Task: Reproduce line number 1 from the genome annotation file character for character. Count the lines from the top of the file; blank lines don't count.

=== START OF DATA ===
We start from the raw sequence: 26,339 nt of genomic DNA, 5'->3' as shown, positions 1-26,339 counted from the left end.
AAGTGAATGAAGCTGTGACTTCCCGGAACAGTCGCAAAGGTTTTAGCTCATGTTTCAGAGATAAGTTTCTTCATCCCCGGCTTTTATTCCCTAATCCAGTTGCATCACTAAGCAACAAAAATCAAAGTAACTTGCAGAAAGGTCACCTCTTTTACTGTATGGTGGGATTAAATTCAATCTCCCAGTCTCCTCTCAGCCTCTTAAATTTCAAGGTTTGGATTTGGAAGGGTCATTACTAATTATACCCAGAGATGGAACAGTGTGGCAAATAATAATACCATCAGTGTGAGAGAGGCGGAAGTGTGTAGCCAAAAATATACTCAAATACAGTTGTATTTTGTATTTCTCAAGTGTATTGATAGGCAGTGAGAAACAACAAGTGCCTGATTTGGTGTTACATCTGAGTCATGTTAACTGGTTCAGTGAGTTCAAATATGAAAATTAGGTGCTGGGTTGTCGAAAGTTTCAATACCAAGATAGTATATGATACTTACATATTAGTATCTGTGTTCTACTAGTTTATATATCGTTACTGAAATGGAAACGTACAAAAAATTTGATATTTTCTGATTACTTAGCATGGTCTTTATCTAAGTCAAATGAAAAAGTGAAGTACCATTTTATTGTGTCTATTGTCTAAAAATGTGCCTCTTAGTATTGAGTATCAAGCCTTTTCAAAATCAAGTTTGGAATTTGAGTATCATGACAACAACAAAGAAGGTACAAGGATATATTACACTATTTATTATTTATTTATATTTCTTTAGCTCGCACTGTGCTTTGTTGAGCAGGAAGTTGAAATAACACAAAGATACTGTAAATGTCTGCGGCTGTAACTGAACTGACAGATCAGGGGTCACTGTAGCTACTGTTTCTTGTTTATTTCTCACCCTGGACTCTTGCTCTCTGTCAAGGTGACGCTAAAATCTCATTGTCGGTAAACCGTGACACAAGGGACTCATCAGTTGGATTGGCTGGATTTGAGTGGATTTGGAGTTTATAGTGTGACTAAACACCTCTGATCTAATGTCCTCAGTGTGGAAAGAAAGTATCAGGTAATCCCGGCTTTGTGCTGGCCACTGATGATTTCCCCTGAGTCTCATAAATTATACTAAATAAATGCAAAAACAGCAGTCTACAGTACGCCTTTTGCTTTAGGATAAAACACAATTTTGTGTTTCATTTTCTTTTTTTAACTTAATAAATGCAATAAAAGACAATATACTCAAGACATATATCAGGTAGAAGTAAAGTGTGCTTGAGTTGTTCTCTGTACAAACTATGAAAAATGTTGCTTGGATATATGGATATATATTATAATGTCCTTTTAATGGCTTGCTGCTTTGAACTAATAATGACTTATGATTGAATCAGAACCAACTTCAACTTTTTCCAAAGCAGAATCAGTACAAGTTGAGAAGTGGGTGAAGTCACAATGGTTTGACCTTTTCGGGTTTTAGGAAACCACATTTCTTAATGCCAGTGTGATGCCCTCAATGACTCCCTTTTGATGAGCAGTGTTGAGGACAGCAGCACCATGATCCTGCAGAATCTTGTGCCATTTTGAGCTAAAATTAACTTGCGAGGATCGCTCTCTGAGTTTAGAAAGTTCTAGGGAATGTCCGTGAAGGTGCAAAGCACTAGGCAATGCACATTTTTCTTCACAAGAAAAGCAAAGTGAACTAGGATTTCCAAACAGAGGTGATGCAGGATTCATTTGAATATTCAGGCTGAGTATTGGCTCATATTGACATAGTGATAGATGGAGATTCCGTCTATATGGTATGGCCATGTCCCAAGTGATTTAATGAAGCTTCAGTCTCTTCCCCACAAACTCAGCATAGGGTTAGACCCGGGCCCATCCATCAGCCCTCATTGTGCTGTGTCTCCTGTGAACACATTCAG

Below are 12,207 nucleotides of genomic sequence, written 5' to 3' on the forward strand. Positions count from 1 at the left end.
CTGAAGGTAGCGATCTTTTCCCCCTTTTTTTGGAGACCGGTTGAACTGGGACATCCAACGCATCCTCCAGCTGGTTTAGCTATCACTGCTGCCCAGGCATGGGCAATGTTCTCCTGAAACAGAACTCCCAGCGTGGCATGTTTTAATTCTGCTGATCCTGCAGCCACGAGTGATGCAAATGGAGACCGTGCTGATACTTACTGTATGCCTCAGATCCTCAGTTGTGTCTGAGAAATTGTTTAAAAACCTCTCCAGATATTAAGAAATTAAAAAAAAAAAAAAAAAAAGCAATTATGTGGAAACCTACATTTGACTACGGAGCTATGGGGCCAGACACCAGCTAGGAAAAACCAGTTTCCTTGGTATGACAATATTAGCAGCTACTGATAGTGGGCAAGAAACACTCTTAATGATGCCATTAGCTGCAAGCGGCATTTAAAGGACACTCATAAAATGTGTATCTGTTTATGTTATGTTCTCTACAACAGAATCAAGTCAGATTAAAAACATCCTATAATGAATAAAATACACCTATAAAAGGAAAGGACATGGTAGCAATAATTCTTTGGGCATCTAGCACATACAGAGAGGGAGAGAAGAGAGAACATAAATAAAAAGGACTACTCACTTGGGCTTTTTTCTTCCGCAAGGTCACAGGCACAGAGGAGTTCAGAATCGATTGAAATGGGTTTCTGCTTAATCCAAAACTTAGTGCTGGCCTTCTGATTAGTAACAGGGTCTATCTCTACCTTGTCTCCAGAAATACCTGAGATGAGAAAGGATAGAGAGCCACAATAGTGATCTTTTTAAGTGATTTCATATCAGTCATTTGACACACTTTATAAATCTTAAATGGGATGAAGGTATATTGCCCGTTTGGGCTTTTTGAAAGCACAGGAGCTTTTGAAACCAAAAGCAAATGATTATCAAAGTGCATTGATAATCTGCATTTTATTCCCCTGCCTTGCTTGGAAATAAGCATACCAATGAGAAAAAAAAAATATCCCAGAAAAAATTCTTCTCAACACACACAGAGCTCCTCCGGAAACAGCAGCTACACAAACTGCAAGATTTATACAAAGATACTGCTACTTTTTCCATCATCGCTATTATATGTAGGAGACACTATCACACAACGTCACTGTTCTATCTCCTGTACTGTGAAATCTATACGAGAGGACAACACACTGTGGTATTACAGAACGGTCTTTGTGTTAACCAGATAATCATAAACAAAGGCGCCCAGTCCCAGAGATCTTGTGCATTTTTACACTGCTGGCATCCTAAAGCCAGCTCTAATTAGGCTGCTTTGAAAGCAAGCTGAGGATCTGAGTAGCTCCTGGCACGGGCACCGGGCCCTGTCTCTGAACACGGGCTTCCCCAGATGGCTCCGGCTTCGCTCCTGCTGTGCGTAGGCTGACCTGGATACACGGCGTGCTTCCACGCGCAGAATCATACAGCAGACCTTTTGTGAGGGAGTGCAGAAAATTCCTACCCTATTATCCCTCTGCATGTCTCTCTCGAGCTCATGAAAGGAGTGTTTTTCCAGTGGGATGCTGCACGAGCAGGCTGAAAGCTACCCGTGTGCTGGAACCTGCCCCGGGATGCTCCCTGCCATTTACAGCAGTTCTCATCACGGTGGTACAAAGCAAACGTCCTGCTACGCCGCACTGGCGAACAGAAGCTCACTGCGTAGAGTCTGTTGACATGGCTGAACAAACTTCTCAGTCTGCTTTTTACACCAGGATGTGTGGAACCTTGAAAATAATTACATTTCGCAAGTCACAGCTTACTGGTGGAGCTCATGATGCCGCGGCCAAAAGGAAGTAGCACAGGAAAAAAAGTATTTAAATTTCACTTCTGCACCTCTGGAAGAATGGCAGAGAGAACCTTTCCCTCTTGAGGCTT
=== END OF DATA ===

We start from the raw sequence: 26,339 nt of genomic DNA, 5'->3' as shown, positions 1-26,339 counted from the left end.